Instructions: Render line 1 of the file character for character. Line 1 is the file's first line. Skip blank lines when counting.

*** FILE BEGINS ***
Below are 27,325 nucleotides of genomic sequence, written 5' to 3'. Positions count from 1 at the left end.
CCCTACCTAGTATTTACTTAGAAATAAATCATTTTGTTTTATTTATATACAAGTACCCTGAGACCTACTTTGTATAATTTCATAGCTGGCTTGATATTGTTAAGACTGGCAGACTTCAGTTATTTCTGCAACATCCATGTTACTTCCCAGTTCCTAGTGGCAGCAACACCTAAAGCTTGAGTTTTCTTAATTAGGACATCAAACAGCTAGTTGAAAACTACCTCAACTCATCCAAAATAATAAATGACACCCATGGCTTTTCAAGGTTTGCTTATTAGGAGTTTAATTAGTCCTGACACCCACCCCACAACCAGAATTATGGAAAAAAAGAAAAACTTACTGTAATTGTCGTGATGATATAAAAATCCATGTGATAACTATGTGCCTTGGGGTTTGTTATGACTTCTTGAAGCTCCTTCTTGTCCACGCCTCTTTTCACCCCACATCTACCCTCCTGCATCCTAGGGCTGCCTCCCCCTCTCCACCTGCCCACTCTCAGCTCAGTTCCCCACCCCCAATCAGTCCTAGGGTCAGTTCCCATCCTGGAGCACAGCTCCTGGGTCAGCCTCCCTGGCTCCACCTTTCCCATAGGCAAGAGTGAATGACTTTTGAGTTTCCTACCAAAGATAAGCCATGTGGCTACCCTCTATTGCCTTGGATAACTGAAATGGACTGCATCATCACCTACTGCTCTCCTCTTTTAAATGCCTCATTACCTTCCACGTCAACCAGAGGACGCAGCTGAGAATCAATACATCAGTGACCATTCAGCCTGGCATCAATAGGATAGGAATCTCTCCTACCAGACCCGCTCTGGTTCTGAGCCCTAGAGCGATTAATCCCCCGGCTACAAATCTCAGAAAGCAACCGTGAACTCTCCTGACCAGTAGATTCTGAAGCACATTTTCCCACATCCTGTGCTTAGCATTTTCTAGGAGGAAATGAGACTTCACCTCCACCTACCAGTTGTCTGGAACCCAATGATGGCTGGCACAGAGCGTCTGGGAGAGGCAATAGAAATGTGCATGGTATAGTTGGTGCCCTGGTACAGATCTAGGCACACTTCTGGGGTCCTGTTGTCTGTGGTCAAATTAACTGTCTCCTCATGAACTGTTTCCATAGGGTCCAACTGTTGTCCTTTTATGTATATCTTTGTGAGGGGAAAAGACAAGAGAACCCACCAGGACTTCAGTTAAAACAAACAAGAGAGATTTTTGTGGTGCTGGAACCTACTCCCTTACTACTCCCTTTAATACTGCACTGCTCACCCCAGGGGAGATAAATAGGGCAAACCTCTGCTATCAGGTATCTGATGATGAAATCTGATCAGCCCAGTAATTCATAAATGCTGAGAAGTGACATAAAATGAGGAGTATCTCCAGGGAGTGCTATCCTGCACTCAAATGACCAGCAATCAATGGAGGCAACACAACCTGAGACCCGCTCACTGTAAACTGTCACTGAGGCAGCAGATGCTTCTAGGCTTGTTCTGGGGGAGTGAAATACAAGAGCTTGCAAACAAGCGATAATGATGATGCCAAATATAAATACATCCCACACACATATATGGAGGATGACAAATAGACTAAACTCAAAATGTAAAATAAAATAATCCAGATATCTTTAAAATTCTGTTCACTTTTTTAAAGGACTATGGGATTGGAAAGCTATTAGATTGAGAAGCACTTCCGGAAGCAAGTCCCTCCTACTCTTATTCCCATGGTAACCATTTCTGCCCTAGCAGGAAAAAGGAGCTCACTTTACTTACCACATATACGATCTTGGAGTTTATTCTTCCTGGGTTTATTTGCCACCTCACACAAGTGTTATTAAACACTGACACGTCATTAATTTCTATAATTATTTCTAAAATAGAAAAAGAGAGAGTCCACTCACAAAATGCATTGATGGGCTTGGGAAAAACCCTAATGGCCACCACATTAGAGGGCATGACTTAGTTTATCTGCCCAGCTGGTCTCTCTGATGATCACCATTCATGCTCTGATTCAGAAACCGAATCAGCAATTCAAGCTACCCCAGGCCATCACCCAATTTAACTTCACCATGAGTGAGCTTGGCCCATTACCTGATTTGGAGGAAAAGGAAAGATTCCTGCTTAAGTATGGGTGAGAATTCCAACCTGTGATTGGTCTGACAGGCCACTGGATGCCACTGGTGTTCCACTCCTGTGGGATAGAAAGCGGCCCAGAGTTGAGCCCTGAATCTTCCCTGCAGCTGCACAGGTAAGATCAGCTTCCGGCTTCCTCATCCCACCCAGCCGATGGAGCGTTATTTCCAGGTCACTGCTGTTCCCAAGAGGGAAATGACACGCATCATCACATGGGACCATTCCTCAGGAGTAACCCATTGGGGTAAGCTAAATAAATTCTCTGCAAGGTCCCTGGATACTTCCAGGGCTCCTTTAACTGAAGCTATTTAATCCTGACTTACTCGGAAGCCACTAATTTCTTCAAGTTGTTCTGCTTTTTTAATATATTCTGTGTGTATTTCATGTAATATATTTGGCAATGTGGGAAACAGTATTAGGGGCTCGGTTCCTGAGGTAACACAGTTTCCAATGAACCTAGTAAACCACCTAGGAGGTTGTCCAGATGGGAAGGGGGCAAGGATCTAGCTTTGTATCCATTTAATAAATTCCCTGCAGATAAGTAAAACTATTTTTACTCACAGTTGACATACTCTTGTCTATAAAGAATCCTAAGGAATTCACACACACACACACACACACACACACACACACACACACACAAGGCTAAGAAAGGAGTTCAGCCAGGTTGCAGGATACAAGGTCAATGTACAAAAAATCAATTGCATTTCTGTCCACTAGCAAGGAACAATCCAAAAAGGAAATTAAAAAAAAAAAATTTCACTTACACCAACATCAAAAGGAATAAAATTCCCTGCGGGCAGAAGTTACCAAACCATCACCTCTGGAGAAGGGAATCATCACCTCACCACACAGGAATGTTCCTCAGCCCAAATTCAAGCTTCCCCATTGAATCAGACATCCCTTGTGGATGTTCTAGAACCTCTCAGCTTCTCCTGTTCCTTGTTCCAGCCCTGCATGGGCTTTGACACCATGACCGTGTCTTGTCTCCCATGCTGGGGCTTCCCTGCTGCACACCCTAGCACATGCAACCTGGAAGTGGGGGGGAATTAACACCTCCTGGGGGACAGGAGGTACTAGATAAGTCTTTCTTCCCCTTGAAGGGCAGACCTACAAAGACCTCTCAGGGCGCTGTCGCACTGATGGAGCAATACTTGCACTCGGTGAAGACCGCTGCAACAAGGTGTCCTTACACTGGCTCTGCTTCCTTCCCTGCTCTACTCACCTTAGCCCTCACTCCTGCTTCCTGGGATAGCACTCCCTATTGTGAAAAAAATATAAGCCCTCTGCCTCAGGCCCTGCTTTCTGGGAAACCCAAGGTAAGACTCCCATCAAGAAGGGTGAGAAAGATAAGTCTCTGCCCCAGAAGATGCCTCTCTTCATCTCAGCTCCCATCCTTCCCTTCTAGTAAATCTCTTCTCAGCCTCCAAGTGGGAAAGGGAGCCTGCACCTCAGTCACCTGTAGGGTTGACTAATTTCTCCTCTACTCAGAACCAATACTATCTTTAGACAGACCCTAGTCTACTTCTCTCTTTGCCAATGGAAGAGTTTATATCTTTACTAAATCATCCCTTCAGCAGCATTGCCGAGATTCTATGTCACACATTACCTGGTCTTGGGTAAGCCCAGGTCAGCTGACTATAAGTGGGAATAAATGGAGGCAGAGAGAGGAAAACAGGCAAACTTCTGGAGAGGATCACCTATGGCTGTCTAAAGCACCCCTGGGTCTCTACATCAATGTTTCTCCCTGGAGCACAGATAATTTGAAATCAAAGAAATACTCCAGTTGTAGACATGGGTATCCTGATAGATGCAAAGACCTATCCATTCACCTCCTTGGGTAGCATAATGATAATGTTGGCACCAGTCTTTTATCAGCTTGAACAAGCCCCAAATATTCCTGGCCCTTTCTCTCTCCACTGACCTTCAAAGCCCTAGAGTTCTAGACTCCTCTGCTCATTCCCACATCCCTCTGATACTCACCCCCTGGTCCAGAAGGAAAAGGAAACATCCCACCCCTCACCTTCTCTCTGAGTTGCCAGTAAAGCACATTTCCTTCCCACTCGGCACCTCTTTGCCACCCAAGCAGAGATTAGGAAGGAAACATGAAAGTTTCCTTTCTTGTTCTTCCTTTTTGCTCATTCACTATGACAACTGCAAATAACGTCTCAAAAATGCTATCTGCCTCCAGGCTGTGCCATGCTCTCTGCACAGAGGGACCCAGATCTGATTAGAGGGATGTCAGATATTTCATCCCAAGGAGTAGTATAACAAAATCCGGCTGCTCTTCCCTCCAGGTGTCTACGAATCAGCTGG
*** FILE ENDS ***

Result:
Below are 27,325 nucleotides of genomic sequence, written 5' to 3'. Positions count from 1 at the left end.